The Jesus People U.S.A. attracted a wide following in the 70’s because of their emphasis on relationships, commitment to communal living, and the rejection of what they perceived to be an overly materialistic culture. Although the movement included some fringe ideas, it has become part of the evangelical mainstream over the years and given churches another example of how to impact the culture with biblical truth.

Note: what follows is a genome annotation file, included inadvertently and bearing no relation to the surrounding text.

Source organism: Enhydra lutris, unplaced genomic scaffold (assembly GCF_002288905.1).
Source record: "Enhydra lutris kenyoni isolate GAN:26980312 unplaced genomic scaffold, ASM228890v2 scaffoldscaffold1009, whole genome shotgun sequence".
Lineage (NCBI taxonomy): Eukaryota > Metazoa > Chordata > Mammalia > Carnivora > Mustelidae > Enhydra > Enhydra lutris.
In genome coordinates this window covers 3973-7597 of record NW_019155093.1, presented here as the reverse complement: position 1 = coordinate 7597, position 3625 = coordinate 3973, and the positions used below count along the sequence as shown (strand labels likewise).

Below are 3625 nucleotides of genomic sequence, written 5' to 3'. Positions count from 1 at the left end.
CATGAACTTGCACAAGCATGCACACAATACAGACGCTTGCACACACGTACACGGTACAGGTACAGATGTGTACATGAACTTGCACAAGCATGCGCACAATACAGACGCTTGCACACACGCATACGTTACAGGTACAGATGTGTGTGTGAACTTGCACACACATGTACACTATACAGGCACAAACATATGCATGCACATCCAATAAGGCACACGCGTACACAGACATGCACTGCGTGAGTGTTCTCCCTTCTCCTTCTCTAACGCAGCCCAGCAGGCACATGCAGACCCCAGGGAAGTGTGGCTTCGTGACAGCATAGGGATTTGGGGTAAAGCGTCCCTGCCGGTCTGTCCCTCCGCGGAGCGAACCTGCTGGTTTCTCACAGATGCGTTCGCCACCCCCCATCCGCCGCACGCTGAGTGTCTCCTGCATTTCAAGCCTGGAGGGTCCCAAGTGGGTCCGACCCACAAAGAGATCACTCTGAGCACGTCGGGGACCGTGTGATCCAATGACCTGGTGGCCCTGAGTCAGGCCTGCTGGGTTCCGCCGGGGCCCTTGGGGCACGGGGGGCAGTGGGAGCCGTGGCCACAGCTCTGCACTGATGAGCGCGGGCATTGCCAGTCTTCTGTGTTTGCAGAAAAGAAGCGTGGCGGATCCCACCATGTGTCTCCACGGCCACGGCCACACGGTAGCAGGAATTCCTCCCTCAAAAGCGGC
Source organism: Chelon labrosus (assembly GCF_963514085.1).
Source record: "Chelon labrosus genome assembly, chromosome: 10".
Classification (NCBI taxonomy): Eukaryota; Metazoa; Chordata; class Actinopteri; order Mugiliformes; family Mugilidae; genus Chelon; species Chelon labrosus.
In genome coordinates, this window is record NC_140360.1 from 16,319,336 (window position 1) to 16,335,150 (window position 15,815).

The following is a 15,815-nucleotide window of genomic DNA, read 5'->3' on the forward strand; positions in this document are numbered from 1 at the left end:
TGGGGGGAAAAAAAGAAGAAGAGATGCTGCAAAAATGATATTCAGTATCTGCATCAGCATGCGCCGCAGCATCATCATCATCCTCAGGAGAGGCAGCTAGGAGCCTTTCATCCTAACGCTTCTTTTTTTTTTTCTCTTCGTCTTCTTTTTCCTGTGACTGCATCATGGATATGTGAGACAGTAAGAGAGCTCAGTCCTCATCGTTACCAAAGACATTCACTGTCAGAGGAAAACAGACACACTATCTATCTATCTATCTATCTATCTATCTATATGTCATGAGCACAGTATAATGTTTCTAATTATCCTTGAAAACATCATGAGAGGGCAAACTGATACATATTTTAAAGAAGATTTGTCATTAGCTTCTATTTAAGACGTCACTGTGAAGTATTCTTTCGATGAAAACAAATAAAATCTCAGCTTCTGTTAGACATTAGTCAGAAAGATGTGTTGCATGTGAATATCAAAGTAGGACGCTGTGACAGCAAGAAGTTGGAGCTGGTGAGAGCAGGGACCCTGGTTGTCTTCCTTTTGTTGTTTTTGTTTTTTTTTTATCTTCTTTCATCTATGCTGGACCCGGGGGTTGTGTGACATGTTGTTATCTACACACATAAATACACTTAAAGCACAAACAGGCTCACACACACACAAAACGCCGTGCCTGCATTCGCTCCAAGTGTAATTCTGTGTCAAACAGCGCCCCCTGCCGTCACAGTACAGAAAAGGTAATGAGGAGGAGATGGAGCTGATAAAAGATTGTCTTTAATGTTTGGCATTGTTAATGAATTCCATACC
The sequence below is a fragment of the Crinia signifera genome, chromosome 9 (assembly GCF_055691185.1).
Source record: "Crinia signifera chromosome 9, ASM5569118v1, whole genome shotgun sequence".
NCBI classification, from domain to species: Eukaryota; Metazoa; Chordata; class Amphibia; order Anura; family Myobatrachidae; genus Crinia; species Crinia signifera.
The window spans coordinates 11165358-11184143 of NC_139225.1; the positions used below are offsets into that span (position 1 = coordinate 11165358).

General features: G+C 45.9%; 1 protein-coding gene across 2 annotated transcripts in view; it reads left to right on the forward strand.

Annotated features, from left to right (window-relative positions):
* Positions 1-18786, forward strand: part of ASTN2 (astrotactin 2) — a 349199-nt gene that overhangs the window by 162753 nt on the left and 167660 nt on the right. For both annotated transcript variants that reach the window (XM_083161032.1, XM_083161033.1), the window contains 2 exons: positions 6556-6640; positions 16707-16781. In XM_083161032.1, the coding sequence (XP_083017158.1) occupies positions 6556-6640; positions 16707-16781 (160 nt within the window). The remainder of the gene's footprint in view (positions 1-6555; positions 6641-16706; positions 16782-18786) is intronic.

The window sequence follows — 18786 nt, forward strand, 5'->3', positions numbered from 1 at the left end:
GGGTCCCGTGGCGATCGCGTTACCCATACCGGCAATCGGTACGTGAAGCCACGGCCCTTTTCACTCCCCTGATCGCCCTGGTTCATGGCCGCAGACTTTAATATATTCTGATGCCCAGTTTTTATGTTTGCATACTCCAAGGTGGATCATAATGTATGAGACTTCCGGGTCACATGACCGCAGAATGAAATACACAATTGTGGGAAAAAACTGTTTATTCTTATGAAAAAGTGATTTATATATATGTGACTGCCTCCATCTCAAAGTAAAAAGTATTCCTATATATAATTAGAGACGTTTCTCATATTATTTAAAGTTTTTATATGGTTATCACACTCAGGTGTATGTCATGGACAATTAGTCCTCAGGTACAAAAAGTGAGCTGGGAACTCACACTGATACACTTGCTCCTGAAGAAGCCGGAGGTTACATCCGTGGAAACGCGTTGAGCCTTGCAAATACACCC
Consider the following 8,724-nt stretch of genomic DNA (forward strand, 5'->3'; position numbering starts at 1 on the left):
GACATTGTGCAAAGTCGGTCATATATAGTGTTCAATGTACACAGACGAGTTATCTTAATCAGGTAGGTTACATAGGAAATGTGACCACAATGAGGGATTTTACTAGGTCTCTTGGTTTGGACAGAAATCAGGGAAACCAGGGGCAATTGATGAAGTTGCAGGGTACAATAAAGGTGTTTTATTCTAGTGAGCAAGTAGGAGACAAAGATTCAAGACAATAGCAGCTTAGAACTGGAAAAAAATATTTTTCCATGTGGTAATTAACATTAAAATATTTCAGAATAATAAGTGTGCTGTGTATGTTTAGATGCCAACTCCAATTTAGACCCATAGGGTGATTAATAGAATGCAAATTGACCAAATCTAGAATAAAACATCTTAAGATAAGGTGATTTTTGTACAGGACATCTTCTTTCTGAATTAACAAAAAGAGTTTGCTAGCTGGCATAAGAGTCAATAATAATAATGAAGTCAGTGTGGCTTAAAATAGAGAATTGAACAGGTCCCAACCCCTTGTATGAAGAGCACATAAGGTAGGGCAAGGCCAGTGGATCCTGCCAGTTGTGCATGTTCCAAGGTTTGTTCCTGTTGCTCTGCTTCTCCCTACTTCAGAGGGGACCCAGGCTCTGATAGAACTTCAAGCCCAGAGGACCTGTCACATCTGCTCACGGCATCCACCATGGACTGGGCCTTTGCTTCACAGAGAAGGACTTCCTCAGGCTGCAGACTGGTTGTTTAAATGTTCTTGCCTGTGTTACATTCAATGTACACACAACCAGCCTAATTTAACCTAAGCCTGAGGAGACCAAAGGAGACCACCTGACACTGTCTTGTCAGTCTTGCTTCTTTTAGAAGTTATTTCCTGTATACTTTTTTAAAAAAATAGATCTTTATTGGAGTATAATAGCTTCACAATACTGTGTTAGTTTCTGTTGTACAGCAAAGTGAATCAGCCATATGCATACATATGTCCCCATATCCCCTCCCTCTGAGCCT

Another significant movement, also driven by the need for authenticity and community, is the Fellowship Bible church movement of the ‘80s and ‘90s. Gene Getz’s 1975 book Sharpening the Focus of the Church gave an argument for grounding the activities of local congregations on the functions of the early church rather than on their forms. His thesis is that while the second chapter of Acts clearly communicates the critical functions of the church, the New Testament allows considerable freedom regarding how those functions are carried out. Getz’s attempt to discover the purpose of the church through what he calls the threefold lens of Scripture, history, and culture resulted in a movement that has spanned the globe and helped to shift the focus of local worship towards intimacy within small groups and authentic worship. At the time, his use of various audio/visual tools for teaching from the pulpit and meeting in non-traditional facilities seemed quite radical. But his ultimate goal was for believers to break away from the calcified forms of doing church and to experience the fellowship and community that can be generated when we take all of the “one-another’s” of Scripture seriously.